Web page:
The arbitration clause (leaving the question of its validity aside) requires that should ISO Leisure be dissatisfied with the award of the contract, the dispute must be resolved by way of arbitration. The parties attempted to refer the matter to arbitration, however, the arbitrator questioned the validity of the arbitration in the face of the Promotion of Administrative Justice Act 3 of 2000 (PAJA). The review of the decision, being the award of the tender, was then referred to court and one of the parties sought a stay of the review proceedings so that the matter could be dealt with in arbitration. The Gauteng Local Division of the High Court had to decide, among other issues, whether it was competent for the issue to be dealt with in arbitration proceedings. The court referred to section 7(4) of PAJA, which required review applications brought in terms of PAJA to be instituted in the High Court or the Constitutional Court.

The court stated that, it must be remembered that PAJA is no ordinary statute as it was enacted in terms of and to give effect to a right in the Bill of Rights. This link, being the fact that the dispute (that is, the review of the tender award) fell within the ambit of application of PAJA which is constitutionally mandated legislation, coupled with the wording of section 7(4) of PAJA, played a significant role in the court ultimately deciding that PAJA precludes any forum apart from the High Court and the Constitutional Court to adjudicate over claims brought in terms thereof. Furthermore, the parties cannot confer jurisdiction upon a private arbitrator to decide a claim brought in terms of PAJA – to allow such would be to allow parties to privatise constitutional disputes.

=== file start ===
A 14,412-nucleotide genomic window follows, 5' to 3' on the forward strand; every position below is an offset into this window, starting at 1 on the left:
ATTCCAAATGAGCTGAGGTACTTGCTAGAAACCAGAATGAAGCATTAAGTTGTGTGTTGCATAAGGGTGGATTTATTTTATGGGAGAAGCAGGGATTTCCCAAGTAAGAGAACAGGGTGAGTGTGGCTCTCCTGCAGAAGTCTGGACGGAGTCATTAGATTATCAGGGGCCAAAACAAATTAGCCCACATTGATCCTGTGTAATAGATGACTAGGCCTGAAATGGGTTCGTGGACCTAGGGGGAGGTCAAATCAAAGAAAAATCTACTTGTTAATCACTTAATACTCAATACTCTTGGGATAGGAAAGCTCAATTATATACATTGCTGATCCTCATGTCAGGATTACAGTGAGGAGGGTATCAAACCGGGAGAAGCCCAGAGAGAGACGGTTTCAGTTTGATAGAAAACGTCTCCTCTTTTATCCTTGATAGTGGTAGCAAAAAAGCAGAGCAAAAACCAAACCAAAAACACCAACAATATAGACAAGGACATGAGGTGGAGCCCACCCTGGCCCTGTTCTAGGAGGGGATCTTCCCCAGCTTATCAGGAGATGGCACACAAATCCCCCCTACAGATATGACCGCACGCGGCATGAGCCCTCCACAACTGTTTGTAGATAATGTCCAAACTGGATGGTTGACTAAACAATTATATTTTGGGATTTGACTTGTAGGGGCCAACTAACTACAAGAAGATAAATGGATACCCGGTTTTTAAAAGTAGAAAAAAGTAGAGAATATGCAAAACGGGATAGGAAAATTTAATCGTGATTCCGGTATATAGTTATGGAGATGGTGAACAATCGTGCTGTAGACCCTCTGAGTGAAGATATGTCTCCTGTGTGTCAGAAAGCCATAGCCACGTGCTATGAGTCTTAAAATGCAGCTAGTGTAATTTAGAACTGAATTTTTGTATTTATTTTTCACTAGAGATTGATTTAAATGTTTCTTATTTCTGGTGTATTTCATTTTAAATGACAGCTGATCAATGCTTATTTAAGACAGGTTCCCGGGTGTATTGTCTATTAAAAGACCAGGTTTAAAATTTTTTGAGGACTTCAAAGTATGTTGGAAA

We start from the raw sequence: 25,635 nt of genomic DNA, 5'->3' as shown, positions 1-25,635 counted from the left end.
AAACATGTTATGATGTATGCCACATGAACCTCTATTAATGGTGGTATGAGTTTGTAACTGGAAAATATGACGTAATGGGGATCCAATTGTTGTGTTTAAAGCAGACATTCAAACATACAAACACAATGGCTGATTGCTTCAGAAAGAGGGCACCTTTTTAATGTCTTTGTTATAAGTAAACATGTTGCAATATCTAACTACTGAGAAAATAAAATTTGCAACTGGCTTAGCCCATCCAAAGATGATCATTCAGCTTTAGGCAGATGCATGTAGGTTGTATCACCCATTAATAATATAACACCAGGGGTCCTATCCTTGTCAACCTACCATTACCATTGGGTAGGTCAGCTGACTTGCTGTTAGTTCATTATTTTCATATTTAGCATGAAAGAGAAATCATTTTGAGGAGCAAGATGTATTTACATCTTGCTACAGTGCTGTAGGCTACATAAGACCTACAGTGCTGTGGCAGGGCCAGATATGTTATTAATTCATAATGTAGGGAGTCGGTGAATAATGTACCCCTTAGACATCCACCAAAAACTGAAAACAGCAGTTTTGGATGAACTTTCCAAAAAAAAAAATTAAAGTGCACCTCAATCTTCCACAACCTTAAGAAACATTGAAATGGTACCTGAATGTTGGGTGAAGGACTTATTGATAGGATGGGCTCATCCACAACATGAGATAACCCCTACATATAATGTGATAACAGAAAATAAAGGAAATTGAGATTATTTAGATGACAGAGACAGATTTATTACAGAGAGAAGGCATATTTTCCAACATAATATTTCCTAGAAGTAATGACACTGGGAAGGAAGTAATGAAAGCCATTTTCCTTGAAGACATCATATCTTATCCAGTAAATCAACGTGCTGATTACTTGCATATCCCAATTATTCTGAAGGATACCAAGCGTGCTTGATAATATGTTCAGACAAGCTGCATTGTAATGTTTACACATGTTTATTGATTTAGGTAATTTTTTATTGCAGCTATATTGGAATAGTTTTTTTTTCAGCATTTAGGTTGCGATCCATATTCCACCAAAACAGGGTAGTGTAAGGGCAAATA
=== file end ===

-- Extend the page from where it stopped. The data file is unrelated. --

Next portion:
As a side note, the binding nature of an RFP was later discussed in Telkom SA Limited v ZTE Mzanzi (Pty) Limited & Others [2013] ZASCA 14 (18 March 2013), where the standard terms and conditions of the tender in dispute included a dispute resolution clause stipulating that disputes must be referred to negotiation and arbitration (if unsuccessful).

The Supreme Court of Appeal (the SCA) held that, "it is trite that the submission of a tender in response to an invitation to do so creates no contractual relationship between the parties". The SCA reasoned that, to construe it as contended by the respondent would have the effect of imposing a contractual obligation upon Telkom, a state-owned entity, to engage in disputes with bidders, which it would ordinarily not have. Consequently, in the absence of another agreement between the parties, unsuccessful tenderers will not have recourse to the terms and conditions contained in the RFP, including an arbitration clause.

The recent Constitutional Court case of State Information Technology Agency SOC Limited v Gijima Holdings (Pty) Limited [2017] ZACC 40, states that organs of state do not have recourse to PAJA when wanting to review its own decisions. Organs of state must seek to review its decisions under the principle of legality. Since there is no section 7(4) of PAJA requirement proscribing the referral of a dispute of this nature to arbitration, the position becomes slightly unclear as to whether the state can refer the matter to arbitration - although it is doubtful.

In conclusion, when referring disputes to arbitration where organs of state are involved, the nature of the dispute must be carefully considered, particularly where a right or obligation founded in the Constitution is implicated, as it may not be competent for the arbitration arena. Caution should also be had when drafting these arbitration clauses as they may be found to be invalid if, for example, it infers that conduct constituting administrative action must be referred to arbitration.

Written by Waseeqah Makadam, senior associate at Hogan Lovells (South Africa)